Genetic Testing Today & Tomorrow

By troy Moore on January 29th, 2016

Genetic testing – what’s propelling advancements?

It’s only been about a dozen years since the Human Genome Project was completed in April 2003. This international research effort to map all human genes (the genome) has been called one of the greatest feats of exploration in history.

A deeper understanding of the human genome paired with technology advancements makes this an exciting time to be at the forefront of genetic testing. Left and right new doors are opening up for people to discover more about how their genes impact different aspects of their health which can lead to more informed patients.

So, what factors are propelling genetic testing? Here are just a few:

  • Affordability: genetic testing used to just be for the affluent, but due to technological advancements, it is now a mere fraction of the cost it once was - dipping from upwards of a thousand dollars, to several hundred dollars.
  • Accessibility: genetic tests can now be administered in the comfort of your own home with physician approval. No need to go through lengthy or invasive processes.
  • Proactivity: Once reactive healthcare is becoming more proactive with patients showing an active desire to manage, understand and help improve their long-term health.

Looking towards the future

Currently we’re using genetic testing to discover an individual’s likelihood of developing a disease or to determine what medicines and treatments will work best based upon an individual’s genome.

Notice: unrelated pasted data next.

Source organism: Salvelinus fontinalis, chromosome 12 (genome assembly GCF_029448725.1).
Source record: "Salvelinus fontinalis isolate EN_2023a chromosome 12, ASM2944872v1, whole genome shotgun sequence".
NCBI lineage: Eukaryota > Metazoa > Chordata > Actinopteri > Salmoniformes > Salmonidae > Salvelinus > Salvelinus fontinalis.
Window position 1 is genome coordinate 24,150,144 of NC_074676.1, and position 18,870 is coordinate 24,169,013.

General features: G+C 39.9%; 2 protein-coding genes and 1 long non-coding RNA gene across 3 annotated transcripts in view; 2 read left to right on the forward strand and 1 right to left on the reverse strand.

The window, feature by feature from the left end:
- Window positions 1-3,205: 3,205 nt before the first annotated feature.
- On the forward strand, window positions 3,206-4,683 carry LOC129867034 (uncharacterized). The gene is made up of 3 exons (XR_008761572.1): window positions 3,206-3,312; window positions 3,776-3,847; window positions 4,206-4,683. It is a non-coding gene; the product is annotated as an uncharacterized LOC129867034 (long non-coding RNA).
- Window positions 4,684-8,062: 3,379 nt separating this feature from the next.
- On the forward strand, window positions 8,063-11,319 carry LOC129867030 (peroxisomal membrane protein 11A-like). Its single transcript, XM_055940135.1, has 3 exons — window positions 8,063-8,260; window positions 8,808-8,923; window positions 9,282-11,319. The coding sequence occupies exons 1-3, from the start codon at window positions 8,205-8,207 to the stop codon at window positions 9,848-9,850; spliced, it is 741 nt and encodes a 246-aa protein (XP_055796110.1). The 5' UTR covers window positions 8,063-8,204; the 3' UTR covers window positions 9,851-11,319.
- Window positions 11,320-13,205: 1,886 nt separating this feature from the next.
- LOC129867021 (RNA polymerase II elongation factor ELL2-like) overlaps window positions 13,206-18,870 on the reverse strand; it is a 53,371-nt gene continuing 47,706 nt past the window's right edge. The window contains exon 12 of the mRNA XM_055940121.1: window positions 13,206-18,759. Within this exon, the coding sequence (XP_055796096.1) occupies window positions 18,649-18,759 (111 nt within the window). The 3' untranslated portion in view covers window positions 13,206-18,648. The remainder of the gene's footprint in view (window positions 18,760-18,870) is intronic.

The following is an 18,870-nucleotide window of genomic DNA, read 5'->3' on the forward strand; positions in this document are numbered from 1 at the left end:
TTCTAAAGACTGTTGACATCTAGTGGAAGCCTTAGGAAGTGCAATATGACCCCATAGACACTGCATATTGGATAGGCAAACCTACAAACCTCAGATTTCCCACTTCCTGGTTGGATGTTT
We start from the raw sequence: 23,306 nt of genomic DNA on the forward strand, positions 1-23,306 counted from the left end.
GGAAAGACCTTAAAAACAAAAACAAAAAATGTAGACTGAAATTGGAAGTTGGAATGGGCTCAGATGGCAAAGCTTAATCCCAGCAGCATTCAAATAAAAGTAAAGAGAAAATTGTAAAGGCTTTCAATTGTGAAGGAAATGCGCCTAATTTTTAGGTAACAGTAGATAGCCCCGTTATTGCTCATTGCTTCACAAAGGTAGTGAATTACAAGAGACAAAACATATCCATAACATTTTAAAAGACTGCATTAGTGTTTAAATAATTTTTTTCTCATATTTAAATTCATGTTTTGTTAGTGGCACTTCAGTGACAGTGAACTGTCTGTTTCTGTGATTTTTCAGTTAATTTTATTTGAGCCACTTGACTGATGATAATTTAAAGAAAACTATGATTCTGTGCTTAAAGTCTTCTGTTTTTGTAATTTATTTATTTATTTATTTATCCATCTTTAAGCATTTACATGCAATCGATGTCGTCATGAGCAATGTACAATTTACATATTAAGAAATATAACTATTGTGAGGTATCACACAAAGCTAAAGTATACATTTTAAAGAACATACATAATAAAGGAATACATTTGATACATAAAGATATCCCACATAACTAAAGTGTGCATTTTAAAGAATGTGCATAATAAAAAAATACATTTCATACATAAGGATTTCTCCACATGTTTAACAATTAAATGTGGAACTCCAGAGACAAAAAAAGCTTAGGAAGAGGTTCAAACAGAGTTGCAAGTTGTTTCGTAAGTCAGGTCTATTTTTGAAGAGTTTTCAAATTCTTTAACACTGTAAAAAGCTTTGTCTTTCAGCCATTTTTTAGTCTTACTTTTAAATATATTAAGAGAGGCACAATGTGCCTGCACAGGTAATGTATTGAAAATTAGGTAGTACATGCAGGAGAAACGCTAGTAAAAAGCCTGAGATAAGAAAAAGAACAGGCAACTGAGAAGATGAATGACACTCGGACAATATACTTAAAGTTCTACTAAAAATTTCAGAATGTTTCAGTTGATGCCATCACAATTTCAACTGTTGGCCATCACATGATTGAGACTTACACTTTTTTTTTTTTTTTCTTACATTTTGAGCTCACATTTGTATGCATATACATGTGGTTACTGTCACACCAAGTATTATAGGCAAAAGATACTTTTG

Yet we are just beginning to scratch the surface of the benefits of genetic testing. Just as Wilbur and Orville Wright could not have predicted that their first flight in 1903 would lead to space travel, we cannot fully predict how genetic testing will advance in the decades ahead.

For example, while the genome has been mapped, we are yet to use that information to its full capacity. We are still determining which genes are involved with certain diseases and genetic conditions. As this information is revealed, we can develop new tests and treatment approaches that improve people’s quality of life and outcomes.

So while it’s impossible to say exactly what the future will hold, it is safe to predict that genetic testing will play an increasingly important role in healthcare. We are still in the early stages of unleashing the full potential of genetic testing, and as we learn more we will need to continue to determine how to best use this information to improve lives. That will be our challenge – and opportunity – in the years ahead.